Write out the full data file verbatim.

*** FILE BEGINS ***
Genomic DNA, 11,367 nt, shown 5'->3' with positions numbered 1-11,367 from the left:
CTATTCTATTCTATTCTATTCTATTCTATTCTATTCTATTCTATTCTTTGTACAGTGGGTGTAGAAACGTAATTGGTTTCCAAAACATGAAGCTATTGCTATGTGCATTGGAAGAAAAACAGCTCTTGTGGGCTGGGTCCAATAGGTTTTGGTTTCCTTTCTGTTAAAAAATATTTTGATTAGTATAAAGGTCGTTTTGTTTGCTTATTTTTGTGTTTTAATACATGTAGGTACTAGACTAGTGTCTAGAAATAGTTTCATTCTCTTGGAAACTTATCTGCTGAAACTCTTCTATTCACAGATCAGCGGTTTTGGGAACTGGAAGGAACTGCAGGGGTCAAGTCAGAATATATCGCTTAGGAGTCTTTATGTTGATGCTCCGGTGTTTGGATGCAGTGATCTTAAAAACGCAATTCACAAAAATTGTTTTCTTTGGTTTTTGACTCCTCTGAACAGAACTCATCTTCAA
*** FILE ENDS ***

Genomic DNA, 11,367 nt, shown 5'->3' with positions numbered 1-11,367 from the left:
CTATTCTATTCTATTCTATTCTATTCTATTCTATTCTATTCTATTCTTTGTACAGTGGGTGTAGAAACGTAATTGGTTTCCAAAACATGAAGCTATTGCTATGTGCATTGGAAGAAAAACAGCTCTTGTGGGCTGGGTCCAATAGGTTTTGGTTTCCTTTCTGTTAAAAAATATTTTGATTAGTATAAAGGTCGTTTTGTTTGCTTATTTTTGTGTTTTAATACATGTAGGTACTAGACTAGTGTCTAGAAATAGTTTCATTCTCTTGGAAACTTATCTGCTGAAACTCTTCTATTCACAGATCAGCGGTTTTGGGAACTGGAAGGAACTGCAGGGGTCAAGTCAGAATATATCGCTTAGGAGTCTTTATGTTGATGCTCCGGTGTTTGGATGCAGTGATCTTAAAAACGCAATTCACAAAAATTGTTTTCTTTGGTTTTTGACTCCTCTGAACAGAACTCATCTTCAA